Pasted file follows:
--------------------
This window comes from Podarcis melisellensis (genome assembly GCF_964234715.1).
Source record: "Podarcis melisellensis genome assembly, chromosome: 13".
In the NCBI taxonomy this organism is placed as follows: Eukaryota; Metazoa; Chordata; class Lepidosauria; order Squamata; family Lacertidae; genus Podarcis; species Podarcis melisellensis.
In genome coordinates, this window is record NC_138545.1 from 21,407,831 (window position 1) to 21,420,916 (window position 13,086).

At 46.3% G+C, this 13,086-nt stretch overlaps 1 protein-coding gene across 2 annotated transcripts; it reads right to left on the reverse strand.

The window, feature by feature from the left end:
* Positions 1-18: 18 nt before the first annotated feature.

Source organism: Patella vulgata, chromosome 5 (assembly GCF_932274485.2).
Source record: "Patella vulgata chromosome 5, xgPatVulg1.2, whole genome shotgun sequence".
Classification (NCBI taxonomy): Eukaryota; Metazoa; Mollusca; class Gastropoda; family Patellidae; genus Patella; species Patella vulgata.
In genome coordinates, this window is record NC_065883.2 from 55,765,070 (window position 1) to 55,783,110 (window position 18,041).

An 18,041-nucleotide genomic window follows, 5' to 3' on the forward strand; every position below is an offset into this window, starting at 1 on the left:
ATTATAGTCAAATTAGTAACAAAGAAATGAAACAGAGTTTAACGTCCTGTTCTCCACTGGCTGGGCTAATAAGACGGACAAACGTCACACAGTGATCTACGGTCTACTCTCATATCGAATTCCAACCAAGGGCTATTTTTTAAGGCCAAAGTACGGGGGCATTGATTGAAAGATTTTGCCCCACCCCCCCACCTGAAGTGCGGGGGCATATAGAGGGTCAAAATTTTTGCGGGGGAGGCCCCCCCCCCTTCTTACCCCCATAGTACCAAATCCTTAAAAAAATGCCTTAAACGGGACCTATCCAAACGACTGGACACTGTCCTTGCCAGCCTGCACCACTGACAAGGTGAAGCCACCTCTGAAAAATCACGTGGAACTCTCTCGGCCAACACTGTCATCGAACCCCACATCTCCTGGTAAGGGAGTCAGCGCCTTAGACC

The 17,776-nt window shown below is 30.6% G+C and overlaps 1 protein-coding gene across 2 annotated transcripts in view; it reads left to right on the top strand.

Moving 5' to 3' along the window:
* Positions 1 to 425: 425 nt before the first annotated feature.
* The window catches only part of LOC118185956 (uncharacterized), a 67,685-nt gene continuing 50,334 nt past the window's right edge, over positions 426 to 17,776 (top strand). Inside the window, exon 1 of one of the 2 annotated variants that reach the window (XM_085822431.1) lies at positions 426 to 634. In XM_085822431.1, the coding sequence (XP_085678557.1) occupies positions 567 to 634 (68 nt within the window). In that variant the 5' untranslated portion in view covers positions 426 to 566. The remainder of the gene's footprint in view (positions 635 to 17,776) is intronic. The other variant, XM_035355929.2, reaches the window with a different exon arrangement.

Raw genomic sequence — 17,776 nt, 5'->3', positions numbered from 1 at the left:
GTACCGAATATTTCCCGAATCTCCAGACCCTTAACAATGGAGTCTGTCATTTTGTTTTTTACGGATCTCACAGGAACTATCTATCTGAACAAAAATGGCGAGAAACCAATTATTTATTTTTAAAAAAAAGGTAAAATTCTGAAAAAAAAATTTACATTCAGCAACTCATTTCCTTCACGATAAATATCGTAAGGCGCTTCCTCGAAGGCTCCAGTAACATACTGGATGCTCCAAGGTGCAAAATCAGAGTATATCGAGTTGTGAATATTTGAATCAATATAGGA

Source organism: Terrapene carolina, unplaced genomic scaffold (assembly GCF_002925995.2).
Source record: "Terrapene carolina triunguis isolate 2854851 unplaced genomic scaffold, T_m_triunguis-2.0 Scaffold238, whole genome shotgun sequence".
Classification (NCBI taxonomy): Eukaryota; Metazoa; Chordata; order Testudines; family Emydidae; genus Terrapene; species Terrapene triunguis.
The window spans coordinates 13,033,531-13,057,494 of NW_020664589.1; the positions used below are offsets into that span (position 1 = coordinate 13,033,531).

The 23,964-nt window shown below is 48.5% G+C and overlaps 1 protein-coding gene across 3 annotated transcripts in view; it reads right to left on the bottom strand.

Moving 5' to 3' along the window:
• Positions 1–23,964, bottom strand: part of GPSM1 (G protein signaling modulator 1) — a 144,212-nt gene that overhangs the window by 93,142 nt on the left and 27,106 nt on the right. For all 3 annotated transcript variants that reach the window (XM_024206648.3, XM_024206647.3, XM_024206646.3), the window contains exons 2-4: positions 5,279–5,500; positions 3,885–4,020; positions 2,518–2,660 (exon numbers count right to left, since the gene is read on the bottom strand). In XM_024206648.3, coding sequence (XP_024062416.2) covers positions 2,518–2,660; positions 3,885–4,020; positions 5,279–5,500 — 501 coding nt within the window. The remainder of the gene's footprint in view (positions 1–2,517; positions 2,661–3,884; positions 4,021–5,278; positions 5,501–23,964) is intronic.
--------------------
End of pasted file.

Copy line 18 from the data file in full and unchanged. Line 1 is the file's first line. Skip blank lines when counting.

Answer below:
Raw genomic sequence — 17,776 nt, 5'->3', positions numbered from 1 at the left: